Putting Down Roots: Not for the Timid

My husband and I both enjoy gardening, but we typically don’t garden at the same time. Our styles and techniques couldn’t be more polar opposite. I’m a timid gardener: I don’t often trust my own intuition about what plants need, and I usually have an uneasy feeling that a neighbor or passerby will see me in the garden and click their tongue at the inept way I’m doing whatever it is I’m doing. The only time I really hit my stride is when attacking a sworn weed-enemy (I’m looking at you, creeping Charlie!). Once I get going, I love removing weeds. Maybe it’s because weeding is a lot like my day job as an editor—there’s something satisfying about taking the excess (words or weeds) and removing their chokehold on the beautiful, colorful bouquet in the center, whether that bouquet is made of flowers or paragraphs.

By comparison, my husband is a confident gardener. When he looks at our garden, he sees a better version of it in his head, then he somehow knows how to make it happen. His laser focus identifies hostas and grasses that have expanded to thick clumps so that he can divide them up into more manageable plant babies. He digs deep beneath the roots, pulls them out, sticks them in a wheelbarrow, then plants them in their new home in a different corner of the garden. 

His physical, visceral attack on the daisies, the brown-eyed Susans, and the coneflowers comes across as almost violent to me. How can you take a shovel, disrupt the earth beneath these delicate flowers, and rip them from their home? How do they tolerate the shock of leaving the cool, damp earth, only to have their roots exposed to the unforgiving sun? Then, after a bumpy wheelbarrow ride, how can they possibly endure having their roots squashed back into a gaping hole before being assaulted by frigid water rushing from the garden hose? I shudder to think of it. I rarely stay to watch. I, the timid gardener, can’t take the spectacle.

Is it much different when we humans pack up our belongings and move to a new home, a new city, a new job? We feel exposed and tender and a little bruised, and there are moments when we may feel the shift is too much to bear. But slowly, gradually, our roots repair themselves and start reaching down deep toward the center of the earth, while simultaneously spreading our arms out, to embrace our new environment. We discover that the corner of the world where we were planted might have been good for a while, but there are so many other beautiful places to establish new roots. We discover we’re hardier than we think: delicate in appearance, but strong and sinewy where it matters.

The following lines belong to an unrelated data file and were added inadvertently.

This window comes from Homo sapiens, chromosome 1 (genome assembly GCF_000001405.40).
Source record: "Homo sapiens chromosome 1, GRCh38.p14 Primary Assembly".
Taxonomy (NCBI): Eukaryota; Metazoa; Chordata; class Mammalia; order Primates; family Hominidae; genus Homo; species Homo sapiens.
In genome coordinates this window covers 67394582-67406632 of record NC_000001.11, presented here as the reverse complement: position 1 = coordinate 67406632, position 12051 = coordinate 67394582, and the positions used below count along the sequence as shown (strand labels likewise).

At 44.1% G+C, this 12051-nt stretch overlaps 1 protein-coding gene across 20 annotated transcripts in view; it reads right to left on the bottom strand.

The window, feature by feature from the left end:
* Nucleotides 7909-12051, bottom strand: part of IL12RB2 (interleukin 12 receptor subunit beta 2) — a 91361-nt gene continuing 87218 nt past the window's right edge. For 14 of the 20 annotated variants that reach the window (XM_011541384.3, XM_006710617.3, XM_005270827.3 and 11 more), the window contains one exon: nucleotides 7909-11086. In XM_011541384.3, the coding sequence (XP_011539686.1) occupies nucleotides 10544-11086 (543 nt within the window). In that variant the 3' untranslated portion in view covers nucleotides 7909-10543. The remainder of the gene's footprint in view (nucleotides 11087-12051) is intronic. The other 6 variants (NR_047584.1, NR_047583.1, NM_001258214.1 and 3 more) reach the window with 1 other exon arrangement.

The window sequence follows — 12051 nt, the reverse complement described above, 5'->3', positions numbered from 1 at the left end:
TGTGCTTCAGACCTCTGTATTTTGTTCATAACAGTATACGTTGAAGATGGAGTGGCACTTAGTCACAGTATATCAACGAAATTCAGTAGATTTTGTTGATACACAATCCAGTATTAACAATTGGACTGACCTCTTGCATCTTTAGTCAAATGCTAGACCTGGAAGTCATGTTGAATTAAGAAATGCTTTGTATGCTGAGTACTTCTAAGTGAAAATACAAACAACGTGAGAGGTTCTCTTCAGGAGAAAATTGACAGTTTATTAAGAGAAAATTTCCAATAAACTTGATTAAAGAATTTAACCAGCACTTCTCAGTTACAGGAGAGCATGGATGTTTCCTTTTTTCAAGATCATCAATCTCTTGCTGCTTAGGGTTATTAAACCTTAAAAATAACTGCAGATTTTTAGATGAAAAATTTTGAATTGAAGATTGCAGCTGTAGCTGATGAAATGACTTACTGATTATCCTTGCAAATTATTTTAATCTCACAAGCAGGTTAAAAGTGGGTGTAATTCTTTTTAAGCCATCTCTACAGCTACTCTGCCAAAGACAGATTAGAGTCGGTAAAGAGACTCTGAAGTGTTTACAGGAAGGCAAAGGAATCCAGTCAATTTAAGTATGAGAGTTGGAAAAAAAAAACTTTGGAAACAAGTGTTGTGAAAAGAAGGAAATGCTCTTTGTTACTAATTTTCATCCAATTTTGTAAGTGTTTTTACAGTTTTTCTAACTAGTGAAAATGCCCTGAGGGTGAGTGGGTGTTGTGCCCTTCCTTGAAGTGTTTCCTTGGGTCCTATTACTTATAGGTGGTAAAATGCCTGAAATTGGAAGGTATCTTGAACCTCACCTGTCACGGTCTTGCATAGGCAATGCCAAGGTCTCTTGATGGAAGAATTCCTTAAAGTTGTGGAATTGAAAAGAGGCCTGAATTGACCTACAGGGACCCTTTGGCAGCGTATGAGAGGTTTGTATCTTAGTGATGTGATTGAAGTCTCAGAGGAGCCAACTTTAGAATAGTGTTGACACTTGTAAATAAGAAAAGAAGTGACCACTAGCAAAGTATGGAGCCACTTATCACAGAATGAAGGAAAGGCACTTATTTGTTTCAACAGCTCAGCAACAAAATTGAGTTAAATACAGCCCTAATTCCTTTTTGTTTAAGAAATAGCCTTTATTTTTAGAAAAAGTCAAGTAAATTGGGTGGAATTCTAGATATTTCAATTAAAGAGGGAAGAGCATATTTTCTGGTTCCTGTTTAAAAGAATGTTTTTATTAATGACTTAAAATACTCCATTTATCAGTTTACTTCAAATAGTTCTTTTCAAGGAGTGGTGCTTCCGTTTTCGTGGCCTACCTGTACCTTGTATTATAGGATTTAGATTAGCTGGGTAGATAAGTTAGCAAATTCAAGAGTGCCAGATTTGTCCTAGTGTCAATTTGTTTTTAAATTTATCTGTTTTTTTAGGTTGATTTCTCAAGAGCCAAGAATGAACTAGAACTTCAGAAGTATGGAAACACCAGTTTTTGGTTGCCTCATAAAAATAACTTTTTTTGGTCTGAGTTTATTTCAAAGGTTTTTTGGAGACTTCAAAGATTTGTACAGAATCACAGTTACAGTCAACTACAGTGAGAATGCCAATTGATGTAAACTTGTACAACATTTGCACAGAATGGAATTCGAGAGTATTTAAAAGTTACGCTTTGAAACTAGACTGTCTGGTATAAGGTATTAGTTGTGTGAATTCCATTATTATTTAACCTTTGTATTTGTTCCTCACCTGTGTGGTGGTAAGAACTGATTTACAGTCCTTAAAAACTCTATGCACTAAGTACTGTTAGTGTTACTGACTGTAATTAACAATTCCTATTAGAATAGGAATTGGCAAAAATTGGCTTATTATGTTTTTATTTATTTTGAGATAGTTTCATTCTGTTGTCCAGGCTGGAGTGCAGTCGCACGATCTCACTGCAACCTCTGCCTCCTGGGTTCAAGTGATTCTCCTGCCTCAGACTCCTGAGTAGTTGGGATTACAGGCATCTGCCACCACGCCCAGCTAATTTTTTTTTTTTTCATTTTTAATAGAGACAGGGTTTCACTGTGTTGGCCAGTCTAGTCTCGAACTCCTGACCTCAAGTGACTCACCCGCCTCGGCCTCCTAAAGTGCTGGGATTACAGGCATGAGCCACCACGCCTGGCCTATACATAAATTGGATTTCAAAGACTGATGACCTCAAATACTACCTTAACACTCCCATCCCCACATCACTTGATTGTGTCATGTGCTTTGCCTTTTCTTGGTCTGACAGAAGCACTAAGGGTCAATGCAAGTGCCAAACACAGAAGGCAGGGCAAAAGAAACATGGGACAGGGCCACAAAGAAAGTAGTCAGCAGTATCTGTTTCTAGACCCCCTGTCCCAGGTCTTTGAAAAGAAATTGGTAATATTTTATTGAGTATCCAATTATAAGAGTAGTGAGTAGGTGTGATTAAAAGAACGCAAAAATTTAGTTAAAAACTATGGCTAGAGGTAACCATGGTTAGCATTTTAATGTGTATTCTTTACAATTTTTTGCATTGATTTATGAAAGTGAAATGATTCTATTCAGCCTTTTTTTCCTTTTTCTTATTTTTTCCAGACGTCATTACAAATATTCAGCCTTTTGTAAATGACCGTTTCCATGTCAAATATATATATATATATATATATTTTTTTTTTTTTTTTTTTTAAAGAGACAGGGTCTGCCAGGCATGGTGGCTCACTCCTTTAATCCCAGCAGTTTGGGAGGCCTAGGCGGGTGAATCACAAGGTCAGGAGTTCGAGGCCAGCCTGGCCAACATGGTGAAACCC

It never fails. My husband, the violent gardener, knows what he’s doing. He knows that sometimes the most delicate beings are oftentimes the strongest; who are we to underestimate them? Before long, the daisies, the brown-eyed Susans, and the coneflowers are dancing whimsically in the breeze in their new spot. They stand tall, rising to the occasion of being dressed in sweet-smelling mulch contained by crisp, sharp edging. Heads are faced upwards. Faces are open and smiling. Ready to face this new world.

Originally published July 1, 2021 on My Huntley News

4 thoughts on “Putting Down Roots: Not for the Timid

  1. sharon schlundt July 7, 2021 / 1:29 pm

    Interesting analogy.  You must always have to keep your eyes open for new subjects and new deadlines.

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  2. Julie Armstrong July 7, 2021 / 1:56 pm

    Beautifully written! Nothing ventured, nothing gained… even in the garden!

    Sent from my iPhone

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  3. Claudia Stenvig-Olsen July 7, 2021 / 3:59 pm

    Carol, I love your blog! Dave and I sold our 1927 cottage in Elmhurst and recently moved to Mequon, WI. I miss my friends but we’re gradually adjusting to new soil just like those coneflowers in your garden. We’re living in an apartment temporarily while we looked for and found a home and now while we have some remodeling done. Thanks for sharing your beautiful writing!

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  4. Maria July 11, 2021 / 11:55 pm

    Great read! I usually picture the children in my class as different plants, when I sit down to consider how I best can meet individual needs.

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